Articles by: Stevie S.Stevie S.
Born in Ottawa, Stevie S. is the arts critic for NDG Free Press, Culture Plus and Arts and Opinion. Her travel articles have been published in Canada and abroad. A guest journalist for seven European countries, she has written on food, art, music, theatre and film. Polyglot, she is the author of three bilingual children’s books series: House of Seasons, Le Cahier Orange, and The Crazy & Amazing 5 Senses Book - for which she received a Mr. Christie nomination. An accomplished classical pianist, published poet, and an acclaimed creative dramatist, she is the recipient of an Ontario Arts Council Award. At the age of 49, she took up the banjo and proceeded to embark on a song writing journey. Once a professional actor, she acted in Canada, England, Fire island, and Greece. She had the lead role in the award winning film, 'Her Decision', directed by Glen Salzman.

Flying into Heaven with Il Volo

October 5, 2012 11:49 am
Flying into Heaven with Il Volo

Seeing the sensational new pop-opera trio Il Volo (which translates as “The Flight”) was one of those miracles that happen when the moon hits your eye like a big-a pizza pie, and amore fills a concert hall holding 1,000 people waiting to fall in love instantly once they hear the first note sung by male angels on earth. I was one of the thousands – held as though against my will – until…

Here is how it all unfolded. I spotted a humongous crowd milling around the lobby of Montreal’s Place des Arts. (I was still wearing my press pass, having just left The World Film Festival media room.) I stopped at the table where a lovely young woman named Sarah was fighting off the hordes trying to upgrade their seats, some insisting they were part of the PBS VIP donor group who were promised a “meet and greet”  pass. I asked Sarah what all the commotion was about. “It’s Il Volo! Everyone wants to see them.”

I hadn’t heard of Il Volo, so Sarah explained that it is an Italian trio of teen tenors – now #6 on Billboard’s Top 200 Music Album Charts. Il Volo is on a North American tour. I was to discover that Céline Dion, Barbra Streisand (Il Volo will sing with Streisand in Montreal in October) and Placido Domingo sing the praises of Il Volo, as does Michele Torpedine, manager of Andrea Bocelli and Il Volo.

Sarah insisted I get into the concert, yet I was tired and had no interest in hearing opera pop-style. Besides, I told her she was turning away people and I did not wish to take away anyone’s chance of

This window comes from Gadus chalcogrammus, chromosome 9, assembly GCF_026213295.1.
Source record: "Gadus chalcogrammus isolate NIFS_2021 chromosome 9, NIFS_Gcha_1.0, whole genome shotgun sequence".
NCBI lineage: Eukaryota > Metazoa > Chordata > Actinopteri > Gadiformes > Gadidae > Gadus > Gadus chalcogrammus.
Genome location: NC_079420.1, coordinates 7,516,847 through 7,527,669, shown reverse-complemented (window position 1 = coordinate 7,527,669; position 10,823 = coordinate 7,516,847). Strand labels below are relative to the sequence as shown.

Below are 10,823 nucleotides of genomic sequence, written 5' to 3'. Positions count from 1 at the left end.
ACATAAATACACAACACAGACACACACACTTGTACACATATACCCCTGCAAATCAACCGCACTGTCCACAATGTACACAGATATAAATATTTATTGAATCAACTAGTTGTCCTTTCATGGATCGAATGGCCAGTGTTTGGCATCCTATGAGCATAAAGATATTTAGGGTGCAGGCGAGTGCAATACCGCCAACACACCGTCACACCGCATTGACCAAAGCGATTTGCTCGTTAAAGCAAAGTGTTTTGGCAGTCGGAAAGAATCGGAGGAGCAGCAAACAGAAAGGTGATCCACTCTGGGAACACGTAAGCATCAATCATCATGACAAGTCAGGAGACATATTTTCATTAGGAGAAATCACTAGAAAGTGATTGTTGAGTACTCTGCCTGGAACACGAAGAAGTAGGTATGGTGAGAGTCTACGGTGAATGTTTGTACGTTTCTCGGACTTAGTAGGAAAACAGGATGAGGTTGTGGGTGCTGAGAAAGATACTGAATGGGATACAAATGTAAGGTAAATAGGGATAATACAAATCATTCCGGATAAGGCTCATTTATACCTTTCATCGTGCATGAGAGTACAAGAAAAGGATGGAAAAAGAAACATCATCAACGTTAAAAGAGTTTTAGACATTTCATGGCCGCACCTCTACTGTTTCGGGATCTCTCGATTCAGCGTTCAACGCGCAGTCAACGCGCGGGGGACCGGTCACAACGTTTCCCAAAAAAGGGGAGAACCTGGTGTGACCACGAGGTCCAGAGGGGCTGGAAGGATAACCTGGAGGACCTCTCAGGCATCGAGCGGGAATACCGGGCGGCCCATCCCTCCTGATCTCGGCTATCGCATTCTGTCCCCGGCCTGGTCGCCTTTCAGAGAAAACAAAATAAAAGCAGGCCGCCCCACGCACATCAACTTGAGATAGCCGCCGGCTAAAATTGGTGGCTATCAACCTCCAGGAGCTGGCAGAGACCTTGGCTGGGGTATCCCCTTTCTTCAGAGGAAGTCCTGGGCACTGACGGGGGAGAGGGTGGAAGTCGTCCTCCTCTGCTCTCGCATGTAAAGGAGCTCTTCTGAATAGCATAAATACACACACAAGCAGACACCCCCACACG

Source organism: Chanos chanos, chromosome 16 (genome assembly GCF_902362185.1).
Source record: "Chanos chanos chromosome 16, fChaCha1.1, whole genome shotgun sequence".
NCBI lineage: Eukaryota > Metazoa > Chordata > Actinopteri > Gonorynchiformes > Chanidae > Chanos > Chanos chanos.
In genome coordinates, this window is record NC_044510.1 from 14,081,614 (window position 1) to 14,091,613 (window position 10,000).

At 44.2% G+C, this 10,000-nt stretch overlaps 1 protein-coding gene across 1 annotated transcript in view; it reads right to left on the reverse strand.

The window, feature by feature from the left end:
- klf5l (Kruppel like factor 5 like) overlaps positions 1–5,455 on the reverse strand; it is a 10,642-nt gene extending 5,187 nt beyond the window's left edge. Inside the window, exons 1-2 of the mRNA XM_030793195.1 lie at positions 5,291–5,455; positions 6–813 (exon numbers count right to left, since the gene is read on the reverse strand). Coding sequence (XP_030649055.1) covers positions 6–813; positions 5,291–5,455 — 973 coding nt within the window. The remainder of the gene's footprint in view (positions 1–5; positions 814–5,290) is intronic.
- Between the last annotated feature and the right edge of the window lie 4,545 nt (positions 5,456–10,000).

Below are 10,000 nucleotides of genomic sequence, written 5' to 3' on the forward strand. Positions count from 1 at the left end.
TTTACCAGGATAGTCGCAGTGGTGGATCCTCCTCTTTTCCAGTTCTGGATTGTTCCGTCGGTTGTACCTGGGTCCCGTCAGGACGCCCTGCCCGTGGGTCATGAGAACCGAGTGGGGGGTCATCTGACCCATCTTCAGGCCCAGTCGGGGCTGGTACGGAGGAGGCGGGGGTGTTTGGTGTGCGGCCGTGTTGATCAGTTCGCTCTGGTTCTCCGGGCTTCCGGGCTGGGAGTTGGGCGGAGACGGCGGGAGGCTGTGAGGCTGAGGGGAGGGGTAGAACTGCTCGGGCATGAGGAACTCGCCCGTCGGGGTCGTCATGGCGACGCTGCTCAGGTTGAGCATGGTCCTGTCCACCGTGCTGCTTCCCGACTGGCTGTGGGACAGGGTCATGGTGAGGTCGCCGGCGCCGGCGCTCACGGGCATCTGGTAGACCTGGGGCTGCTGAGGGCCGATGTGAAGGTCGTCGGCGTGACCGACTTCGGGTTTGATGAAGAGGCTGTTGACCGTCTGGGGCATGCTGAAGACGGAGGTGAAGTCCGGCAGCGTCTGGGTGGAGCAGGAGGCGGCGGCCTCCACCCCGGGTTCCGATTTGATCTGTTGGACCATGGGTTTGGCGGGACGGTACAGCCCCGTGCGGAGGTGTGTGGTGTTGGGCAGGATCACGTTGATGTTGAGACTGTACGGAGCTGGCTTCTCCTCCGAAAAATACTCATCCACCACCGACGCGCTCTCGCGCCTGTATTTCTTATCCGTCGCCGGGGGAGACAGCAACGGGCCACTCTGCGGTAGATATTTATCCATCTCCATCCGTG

buying a ticket. Sarah got on the phone and began talking in Italian to “Barbara”, who was in charge of these singing songsters. Sarah told me to stay at the table; then she disappeared. Within five minutes, she returned and handed me a ticket for a front-row seat. Sarah told me to wait until after the concert so I could meet the three fellows. “I’ll come and get you. I want you to meet them and Barbara too.” I felt obligated now.

When I told Sarah I might leave at intermission, she hesitated, but took the gamble and gave me that ticket, hoping I’d stay to personally meet Il Volo. “Nancy, I would love for you to meet them… and Barbara knows you’re here.”

I have never heard such a thrilling vocal concert in my life! The moment Il Volo burst onto the stage, the atmosphere became electric. As the lights beamed on each of them ascending the stairs like handsome Apollos appearing before us, everyone began yelling in ecstasy. The trio’s presence dazzled our senses. Luscious harmonies of thrilling sonority surrounded us. We were all under Il Volo’s spell as time, trouble and turmoil seemed forever banished.  Il Volo’s passion, wit and delivery of stunningly romantic songs were periodically boosted with heartwarming scenes projected on the back wall. When the trio sang Smile, Charlie Chaplin film clips lit up the back of the stage.

But this was not a performance in need of bells and whistles. The three prodigies – 19-year-old Piero from Sicily (whose voice resembles a young Domingo); Gianluca (his dashing good looks and suave manner make you swoon [he’s only 17]); and from Bologna… the adorable Ignacio, also 18 – funny with tonal textures far beyond his years. None of these guys were vocally trained when they first appeared separately in 2009 on the Italian talent show Ti lascio una canzone. Nonetheless, producer Michele Toredine matched the lads up to form Il Volo, with singer /producer Tony Renis also on board.

Now worldwide stars, the tenors perform such standouts as O sole mio, Une amor così grande, E Più Ti Penso, Per Te and Maria – sung solo by Gianluca – but that night my favourite for the evening was El Reloj.

I was on a high, and so happy to be called in by Sarah to meet the guys before their groupie fray entered the small room. Gianluca pointed out his mother who looked like a teen herself. Barbara gave me
insightful information about their careers.

As I was leaving, Sarah yelled: “Come on, Nancy, you have to get your picture taken with them.” Before I knew it, my arms were around all three, and it was “Smile”. Exhilaration lasted the entire week. I had